The start of a new year, and I thought I’d give the so-called “tube station count” challenge a go, but instead of London I’ll be trying it out in Montreal.
The premise is simple; Grab a map, and cross out each station you’ve visited. At the end of the year, look back and see how you’ve done. For a visit to count, you need to actually cross the gate line.
With Montreal’s Metro being a fraction of the size of the London Underground, it should be doable! My first deliberate station visit was Angrignon, at the Western end of the Green Line.
Check out Jeff Marshall’s video to learn more about the challenge.
Sometimes the frustrations of settings up a DBMS (in this case, IBM Informix) can get to you, so it helps to write a poem about your woes.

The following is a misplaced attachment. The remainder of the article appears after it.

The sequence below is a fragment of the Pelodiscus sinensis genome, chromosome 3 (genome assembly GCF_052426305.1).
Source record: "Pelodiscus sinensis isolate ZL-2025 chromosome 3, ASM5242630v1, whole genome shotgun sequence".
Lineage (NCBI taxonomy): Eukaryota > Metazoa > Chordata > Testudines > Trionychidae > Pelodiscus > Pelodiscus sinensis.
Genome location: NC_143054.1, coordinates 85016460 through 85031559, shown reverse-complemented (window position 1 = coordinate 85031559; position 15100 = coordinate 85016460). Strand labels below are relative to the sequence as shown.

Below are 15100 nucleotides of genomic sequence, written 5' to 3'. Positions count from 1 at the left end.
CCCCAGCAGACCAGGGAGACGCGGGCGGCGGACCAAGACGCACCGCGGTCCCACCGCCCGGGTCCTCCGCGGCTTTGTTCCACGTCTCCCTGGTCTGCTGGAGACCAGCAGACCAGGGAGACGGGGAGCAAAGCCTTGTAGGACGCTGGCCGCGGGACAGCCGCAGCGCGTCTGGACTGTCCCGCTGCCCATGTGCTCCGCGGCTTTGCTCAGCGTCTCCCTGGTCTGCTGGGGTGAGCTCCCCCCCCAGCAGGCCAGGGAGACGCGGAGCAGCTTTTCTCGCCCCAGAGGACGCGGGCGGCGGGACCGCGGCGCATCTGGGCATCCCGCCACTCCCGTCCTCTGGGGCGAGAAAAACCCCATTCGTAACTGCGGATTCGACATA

There once was a server in Montreal,
Which had the wrong Informix install,
Since the versions don’t match,
Now the queries won’t run at all.
As I mentioned in the previous post, Apple have broken webapps in a new way under iOS 11. To test this I created a simple web page with a single PHP command:
Here’s what came back:
|iOS 10.3||Mozilla/5.0 (iPhone; CPU iPhone OS 10_3_1 like Mac OS X) AppleWebKit/603.1.30 (KHTML, like Gecko) Version/10.0 Mobile/14E8301 Safari/602.1||Mozilla/5.0 (iPhone; CPU iPhone OS 10_3_1 like Mac OS X) AppleWebKit/603.1.30 (KHTML, like Gecko) Mobile/14E8301|
|iOS 11 (Beta)||Mozilla/5.0 (iPhone; CPU iPhone OS 11_0 like Mac OS X) AppleWebKit/604.1.38 (KHTML, like Gecko) Version/11.0 Mobile/15A5361a Safari/604.1||Mozilla/5.0 (iPhone; CPU iPhone OS 11_0 like Mac OS X) AppleWebKit/604.1.38 (KHTML, like Gecko) Version/11.0 Mobile/15A5361a Safari/604.1|